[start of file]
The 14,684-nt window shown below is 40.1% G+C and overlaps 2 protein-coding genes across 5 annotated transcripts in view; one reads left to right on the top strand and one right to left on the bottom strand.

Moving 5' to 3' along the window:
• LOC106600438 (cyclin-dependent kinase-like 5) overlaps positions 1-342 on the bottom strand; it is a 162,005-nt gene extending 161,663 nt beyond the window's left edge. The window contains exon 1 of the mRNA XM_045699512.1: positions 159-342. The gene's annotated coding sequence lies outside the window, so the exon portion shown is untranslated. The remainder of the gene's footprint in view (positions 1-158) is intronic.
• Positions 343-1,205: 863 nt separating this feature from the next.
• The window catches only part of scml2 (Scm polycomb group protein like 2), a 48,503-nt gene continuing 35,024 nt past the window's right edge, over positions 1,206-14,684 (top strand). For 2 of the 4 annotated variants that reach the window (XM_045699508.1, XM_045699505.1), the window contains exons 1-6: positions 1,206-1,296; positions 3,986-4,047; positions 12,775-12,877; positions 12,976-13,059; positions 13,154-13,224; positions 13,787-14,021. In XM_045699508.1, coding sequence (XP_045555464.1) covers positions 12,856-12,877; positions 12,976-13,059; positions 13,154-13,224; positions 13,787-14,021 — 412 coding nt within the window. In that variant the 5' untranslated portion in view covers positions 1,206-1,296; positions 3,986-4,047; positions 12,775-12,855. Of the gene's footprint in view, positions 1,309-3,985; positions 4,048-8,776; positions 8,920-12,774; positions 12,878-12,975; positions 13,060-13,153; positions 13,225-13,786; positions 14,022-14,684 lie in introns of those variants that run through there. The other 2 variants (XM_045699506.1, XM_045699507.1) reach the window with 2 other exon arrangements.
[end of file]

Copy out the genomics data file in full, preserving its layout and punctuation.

The 14,684-nt window shown below is 40.1% G+C and overlaps 2 protein-coding genes across 5 annotated transcripts in view; one reads left to right on the top strand and one right to left on the bottom strand.

Moving 5' to 3' along the window:
• LOC106600438 (cyclin-dependent kinase-like 5) overlaps positions 1-342 on the bottom strand; it is a 162,005-nt gene extending 161,663 nt beyond the window's left edge. The window contains exon 1 of the mRNA XM_045699512.1: positions 159-342. The gene's annotated coding sequence lies outside the window, so the exon portion shown is untranslated. The remainder of the gene's footprint in view (positions 1-158) is intronic.
• Positions 343-1,205: 863 nt separating this feature from the next.
• The window catches only part of scml2 (Scm polycomb group protein like 2), a 48,503-nt gene continuing 35,024 nt past the window's right edge, over positions 1,206-14,684 (top strand). For 2 of the 4 annotated variants that reach the window (XM_045699508.1, XM_045699505.1), the window contains exons 1-6: positions 1,206-1,296; positions 3,986-4,047; positions 12,775-12,877; positions 12,976-13,059; positions 13,154-13,224; positions 13,787-14,021. In XM_045699508.1, coding sequence (XP_045555464.1) covers positions 12,856-12,877; positions 12,976-13,059; positions 13,154-13,224; positions 13,787-14,021 — 412 coding nt within the window. In that variant the 5' untranslated portion in view covers positions 1,206-1,296; positions 3,986-4,047; positions 12,775-12,855. Of the gene's footprint in view, positions 1,309-3,985; positions 4,048-8,776; positions 8,920-12,774; positions 12,878-12,975; positions 13,060-13,153; positions 13,225-13,786; positions 14,022-14,684 lie in introns of those variants that run through there. The other 2 variants (XM_045699506.1, XM_045699507.1) reach the window with 2 other exon arrangements.